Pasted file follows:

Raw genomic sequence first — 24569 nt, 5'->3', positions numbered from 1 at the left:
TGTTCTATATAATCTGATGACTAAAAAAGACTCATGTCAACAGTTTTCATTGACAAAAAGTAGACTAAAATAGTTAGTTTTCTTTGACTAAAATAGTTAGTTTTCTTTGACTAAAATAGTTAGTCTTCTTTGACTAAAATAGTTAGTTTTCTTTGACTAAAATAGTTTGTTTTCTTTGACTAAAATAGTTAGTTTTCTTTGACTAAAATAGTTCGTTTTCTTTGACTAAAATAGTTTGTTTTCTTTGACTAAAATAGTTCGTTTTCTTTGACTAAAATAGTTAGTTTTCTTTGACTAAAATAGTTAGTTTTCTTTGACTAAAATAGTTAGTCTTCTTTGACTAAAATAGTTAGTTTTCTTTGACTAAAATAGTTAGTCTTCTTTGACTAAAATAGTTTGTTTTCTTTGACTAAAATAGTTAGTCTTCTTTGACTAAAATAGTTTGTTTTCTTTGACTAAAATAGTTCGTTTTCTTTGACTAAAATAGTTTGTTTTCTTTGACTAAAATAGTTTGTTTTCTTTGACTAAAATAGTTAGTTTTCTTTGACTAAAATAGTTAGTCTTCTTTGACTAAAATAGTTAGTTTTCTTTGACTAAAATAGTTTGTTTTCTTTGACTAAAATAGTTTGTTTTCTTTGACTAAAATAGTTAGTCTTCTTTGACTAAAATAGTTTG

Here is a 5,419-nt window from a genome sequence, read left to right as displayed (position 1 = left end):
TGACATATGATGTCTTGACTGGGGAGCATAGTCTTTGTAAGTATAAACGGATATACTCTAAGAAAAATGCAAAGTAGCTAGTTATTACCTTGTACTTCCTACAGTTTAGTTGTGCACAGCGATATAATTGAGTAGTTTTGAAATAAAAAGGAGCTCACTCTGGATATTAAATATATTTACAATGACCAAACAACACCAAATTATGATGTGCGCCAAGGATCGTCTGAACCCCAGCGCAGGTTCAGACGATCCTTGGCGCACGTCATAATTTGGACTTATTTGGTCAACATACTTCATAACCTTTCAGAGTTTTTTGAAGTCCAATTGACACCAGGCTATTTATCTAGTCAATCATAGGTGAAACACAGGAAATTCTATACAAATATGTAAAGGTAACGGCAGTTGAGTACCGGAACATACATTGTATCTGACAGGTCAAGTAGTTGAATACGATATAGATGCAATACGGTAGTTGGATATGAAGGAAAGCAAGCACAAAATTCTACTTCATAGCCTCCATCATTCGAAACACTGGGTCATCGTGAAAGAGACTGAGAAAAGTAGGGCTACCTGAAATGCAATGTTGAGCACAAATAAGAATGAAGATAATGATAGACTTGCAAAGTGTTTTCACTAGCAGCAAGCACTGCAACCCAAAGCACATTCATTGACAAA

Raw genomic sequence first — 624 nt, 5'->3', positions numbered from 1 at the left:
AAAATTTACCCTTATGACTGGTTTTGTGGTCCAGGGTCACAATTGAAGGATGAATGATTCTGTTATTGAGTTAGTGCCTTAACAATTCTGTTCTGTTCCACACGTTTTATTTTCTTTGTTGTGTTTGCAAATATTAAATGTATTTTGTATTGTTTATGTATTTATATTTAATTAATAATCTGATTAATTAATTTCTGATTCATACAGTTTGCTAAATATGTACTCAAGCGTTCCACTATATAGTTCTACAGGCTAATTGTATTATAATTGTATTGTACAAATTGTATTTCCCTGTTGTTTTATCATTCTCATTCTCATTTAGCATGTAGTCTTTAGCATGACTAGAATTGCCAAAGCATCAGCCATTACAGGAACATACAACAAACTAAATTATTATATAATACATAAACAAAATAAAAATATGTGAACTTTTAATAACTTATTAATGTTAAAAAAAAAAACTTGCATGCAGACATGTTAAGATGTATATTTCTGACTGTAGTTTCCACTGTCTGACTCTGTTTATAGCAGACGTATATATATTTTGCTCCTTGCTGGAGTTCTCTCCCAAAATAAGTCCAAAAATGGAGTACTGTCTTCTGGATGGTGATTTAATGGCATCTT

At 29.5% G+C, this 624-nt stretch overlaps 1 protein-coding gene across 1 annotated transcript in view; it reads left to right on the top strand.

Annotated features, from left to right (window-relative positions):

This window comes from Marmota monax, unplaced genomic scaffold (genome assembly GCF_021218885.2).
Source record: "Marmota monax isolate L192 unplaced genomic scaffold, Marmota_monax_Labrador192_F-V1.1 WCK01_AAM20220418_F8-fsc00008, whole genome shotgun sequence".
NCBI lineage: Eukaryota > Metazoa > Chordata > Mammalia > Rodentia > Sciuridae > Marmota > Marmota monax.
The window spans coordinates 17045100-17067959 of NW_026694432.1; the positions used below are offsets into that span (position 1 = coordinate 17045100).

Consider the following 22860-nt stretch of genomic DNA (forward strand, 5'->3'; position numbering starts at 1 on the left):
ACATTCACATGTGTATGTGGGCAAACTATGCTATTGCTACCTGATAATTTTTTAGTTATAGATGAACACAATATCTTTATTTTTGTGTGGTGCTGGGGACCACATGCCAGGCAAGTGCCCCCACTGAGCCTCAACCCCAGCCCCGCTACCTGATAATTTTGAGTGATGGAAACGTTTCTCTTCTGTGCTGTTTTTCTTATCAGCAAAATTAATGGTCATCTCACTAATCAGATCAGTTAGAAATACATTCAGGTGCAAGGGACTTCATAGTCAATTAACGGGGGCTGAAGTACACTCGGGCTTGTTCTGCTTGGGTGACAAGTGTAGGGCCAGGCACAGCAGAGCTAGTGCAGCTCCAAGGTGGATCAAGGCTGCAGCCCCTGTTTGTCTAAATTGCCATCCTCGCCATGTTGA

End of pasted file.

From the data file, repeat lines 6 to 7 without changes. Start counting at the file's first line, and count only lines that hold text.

AAAATTTACCCTTATGACTGGTTTTGTGGTCCAGGGTCACAATTGAAGGATGAATGATTCTGTTATTGAGTTAGTGCCTTAACAATTCTGTTCTGTTCCACACGTTTTATTTTCTTTGTTGTGTTTGCAAATATTAAATGTATTTTGTATTGTTTATGTATTTATATTTAATTAATAATCTGATTAATTAATTTCTGATTCATACAGTTTGCTAAATATGTACTCAAGCGTTCCACTATATAGTTCTACAGGCTAATTGTATTATAATTGTATTGTACAAATTGTATTTCCCTGTTGTTTTATCATTCTCATTCTCATTTAGCATGTAGTCTTTAGCATGACTAGAATTGCCAAAGCATCAGCCATTACAGGAACATACAACAAACTAAATTATTATATAATACATAAACAAAATAAAAATATGTGAACTTTTAATAACTTATTAATGTTAAAAAAAAAAACTTGCATGCAGACATGTTAAGATGTATATTTCTGACTGTAGTTTCCACTGTCTGACTCTGTTTATAGCAGACGTATATATATTTTGCTCCTTGCTGGAGTTCTCTCCCAAAATAAGTCCAAAAATGGAGTACTGTCTTCTGGATGGTGATTTAATGGCATCTT

At 29.5% G+C, this 624-nt stretch overlaps 1 protein-coding gene across 1 annotated transcript in view; it reads left to right on the top strand.